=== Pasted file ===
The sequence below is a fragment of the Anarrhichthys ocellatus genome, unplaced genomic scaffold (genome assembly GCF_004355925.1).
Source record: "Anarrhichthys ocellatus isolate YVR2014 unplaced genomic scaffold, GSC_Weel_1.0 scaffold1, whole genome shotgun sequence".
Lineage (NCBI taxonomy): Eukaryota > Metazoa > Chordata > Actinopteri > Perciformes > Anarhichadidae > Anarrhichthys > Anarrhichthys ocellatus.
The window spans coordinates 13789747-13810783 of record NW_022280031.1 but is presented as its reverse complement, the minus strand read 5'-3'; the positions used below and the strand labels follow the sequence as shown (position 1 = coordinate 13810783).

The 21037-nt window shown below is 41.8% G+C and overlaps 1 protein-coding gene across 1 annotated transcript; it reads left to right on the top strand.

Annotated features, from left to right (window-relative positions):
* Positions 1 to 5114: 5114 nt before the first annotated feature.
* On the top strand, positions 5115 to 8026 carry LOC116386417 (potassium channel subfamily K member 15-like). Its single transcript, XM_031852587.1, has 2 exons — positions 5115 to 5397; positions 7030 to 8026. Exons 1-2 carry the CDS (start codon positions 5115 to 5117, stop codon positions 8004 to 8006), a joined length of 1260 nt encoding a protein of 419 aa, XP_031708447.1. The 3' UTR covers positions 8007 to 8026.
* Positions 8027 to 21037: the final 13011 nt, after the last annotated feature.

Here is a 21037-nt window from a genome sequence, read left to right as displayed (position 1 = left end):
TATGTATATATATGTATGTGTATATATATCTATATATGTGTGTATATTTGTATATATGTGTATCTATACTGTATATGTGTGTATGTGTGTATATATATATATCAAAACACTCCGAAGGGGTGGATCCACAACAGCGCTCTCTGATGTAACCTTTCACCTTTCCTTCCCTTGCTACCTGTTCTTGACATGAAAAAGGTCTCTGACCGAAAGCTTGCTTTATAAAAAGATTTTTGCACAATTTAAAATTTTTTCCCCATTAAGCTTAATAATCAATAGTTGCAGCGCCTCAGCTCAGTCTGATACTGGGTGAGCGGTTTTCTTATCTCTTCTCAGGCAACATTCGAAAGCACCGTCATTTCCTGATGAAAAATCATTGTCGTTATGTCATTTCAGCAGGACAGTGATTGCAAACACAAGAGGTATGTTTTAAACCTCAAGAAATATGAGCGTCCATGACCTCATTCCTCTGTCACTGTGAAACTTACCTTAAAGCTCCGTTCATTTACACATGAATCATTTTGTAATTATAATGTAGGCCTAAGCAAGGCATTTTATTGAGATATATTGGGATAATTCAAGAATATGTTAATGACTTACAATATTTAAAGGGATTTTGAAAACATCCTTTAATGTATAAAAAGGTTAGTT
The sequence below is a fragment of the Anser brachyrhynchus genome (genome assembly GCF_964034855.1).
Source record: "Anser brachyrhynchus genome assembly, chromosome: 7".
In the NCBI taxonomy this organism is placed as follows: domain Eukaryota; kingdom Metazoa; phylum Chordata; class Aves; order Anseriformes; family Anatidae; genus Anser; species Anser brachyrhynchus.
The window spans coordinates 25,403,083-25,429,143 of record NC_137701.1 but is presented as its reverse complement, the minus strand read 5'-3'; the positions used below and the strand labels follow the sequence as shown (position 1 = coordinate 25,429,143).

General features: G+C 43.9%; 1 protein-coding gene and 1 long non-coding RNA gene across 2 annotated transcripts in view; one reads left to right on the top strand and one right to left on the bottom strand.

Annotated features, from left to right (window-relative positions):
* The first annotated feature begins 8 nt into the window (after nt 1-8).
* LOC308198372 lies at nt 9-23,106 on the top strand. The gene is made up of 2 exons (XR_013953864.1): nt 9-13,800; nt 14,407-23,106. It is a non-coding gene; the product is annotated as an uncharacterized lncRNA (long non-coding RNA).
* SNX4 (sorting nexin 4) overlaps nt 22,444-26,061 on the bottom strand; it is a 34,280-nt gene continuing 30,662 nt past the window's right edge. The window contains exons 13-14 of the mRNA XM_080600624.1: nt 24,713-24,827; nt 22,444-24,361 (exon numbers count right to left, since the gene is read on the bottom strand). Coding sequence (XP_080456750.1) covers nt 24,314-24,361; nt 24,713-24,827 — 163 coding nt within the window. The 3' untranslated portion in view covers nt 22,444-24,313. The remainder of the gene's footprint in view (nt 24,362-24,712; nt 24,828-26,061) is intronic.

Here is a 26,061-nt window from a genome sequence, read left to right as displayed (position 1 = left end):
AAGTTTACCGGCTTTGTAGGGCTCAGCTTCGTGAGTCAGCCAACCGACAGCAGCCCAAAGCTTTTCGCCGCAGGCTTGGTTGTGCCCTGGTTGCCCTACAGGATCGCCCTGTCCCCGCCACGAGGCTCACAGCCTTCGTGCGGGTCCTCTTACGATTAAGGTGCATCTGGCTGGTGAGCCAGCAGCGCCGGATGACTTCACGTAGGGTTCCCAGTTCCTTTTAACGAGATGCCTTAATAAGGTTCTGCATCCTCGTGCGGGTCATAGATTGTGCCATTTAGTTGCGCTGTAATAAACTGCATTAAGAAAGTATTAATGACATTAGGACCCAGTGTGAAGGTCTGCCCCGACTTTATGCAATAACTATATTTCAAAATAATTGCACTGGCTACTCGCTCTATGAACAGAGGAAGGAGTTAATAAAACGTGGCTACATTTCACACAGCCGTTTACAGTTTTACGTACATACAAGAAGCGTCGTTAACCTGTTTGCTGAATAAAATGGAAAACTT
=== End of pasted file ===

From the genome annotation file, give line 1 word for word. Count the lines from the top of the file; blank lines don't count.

The sequence below is a fragment of the Anarrhichthys ocellatus genome, unplaced genomic scaffold (genome assembly GCF_004355925.1).